Policy and Research Papers
This report studies the transition from civilian to military-dominated police-building in Afghanistan. From 2002, Germany was the lead nation responsible for coordinating international assistance for police-building. The German police programme in Afghanistan was designed as a sustainable project with a civilian approach. However, Germany only invested relatively little funds in the building and reform of the ANP. This reflected the initially rather limited involvement of the international community as a whole in Afghanistan. The United States’ Afghanistan policy relied on cooperation with the warlords as well as on the military regime in Pakistan. This policy served to strengthen the armed opposition forces. Once it became clear that the building of the ANP was not progressing quickly enough, the USA de facto assumed the lead role in police-building in Afghanistan. This meant a change of paradigm from a civilian-based
police reform to a military-based police reform. Militarization was accelerated by the US dominated change of strategy in favour of counterinsurgency in 2009.
The report refers to the problems of the dominance of military elements in building the ANP. It is not clear whether the militarization of the ANP has significantly improved the chances of survival for members of the Afghan police. What is certain is that militarization cannot solve the problem of the weak legitimacy of the Afghan state. There is still a lack of trust between the public and the police, especially as the ANP is inadequately equipped to prevent or solve crimes. Moreover, the possible long-term consequences of militarization are problematic: It is easier to militarize the police now than it will be to drive out the spirit of militarization at a later date. The militarization of the ANP is therefore at the best ineffective and at the worst counterproductive. Only a police force which the people trust can be effective.
Intervening states apply different approaches to the use force in war-torn countries. Calibrating the use of force according to the situation on the ground requires a convergence of military and police roles: soldiers have to be able to scale down, and police officers to scale up their use of force. In practice, intervening states display widely differing abilities to demonstrate such versatility. This paper argues that these differences are shaped by how the domestic institutions of sending states mediate between demands for versatile force and their own intervention practices. It considers the use of force by Germany, Italy, the United Kingdom and the United States in three contexts of international intervention: Bosnia and Herzegovina, Kosovo and Afghanistan. The paper highlights quite different responses to security problems as varied as insurgency, terrorism, organised crime and riots. This analysis offers important lessons. Those planning and implementing international interventions should take into account differences in the use of force. At the same time, moving towards versatile force profoundly changes the characteristics of security forces and may increase their short-term risks. This difficulty points to a key message emerging from this paper: effective, sustainable support to states emerging from conflict will only be feasible if intervening states reform their own security policies and practices.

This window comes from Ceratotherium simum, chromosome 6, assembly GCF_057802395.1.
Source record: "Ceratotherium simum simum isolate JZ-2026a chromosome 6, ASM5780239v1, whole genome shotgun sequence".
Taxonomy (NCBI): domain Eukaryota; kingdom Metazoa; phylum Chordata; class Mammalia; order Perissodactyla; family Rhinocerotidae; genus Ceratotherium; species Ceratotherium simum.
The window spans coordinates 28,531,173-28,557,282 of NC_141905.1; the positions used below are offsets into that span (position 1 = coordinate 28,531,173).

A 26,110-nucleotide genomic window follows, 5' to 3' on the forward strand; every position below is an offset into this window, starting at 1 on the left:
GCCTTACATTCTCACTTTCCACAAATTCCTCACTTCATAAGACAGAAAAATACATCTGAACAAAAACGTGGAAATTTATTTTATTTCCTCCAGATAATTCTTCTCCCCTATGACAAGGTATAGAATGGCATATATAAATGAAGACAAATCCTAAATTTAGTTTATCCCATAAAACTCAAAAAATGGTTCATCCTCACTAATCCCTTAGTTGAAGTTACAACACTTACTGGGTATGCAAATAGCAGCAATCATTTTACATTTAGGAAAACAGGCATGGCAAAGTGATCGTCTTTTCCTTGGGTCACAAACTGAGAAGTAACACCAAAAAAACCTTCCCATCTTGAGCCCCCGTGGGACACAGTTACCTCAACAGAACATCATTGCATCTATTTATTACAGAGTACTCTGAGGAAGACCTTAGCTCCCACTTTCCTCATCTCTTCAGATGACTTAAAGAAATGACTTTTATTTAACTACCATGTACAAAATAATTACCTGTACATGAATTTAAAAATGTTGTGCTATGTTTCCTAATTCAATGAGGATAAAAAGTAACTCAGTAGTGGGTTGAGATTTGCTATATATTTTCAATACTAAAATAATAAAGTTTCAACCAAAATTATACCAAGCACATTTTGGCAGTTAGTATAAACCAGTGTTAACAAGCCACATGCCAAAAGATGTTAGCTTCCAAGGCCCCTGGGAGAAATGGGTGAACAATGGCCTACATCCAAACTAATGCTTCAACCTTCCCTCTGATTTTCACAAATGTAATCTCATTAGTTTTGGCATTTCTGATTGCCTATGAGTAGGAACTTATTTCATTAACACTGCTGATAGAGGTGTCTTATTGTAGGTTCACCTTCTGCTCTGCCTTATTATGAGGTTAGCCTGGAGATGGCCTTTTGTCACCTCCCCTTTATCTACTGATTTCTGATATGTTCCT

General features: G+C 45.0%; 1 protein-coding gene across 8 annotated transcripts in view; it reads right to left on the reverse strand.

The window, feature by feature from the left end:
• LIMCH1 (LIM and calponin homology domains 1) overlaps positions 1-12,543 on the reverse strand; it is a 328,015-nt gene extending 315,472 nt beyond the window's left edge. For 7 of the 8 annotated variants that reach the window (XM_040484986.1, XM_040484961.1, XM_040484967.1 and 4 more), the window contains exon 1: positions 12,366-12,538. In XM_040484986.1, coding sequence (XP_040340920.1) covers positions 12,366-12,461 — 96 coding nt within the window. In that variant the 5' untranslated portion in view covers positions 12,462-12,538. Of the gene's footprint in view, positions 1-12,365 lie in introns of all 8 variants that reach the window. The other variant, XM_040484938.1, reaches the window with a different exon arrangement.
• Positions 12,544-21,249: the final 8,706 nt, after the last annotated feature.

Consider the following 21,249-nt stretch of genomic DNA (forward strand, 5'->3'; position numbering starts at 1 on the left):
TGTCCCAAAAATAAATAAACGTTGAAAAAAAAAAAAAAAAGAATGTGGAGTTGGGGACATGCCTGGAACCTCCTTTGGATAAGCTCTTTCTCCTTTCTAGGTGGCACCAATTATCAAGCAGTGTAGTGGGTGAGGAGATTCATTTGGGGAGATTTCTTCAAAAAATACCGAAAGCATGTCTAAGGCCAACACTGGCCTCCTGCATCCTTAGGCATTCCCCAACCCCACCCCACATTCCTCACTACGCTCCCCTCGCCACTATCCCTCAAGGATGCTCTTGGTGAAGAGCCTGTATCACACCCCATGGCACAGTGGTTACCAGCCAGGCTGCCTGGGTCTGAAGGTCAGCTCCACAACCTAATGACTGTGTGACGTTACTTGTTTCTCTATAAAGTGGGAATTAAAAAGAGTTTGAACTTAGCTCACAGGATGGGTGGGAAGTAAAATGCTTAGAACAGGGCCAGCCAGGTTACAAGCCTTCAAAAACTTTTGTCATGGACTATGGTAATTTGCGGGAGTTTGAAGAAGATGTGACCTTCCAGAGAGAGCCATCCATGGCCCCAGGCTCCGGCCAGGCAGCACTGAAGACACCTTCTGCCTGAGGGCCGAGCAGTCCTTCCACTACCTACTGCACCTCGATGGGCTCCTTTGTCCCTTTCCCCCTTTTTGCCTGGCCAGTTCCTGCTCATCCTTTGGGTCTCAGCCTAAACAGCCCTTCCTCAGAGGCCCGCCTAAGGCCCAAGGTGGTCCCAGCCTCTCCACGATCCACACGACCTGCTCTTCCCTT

An accelerating trend to establish paramilitarized security forces has been occurring in peace operations to help fill security gaps. But the practice is problematic from a security sector reform(SSR) point of view, because SSR aims at distinguishing between the military and the police and at promoting civilian policing. This article shows that while the SSR concept leaves room for paramilitarization, it demands much caution. The paramilitarization of regular police forces is incompatible with even a flexible interpretation of SSR principles. The US-driven paramilitarization of the Afghan National Police (ANP), reflecting a search for quick fixes, is a dramatic case in point.
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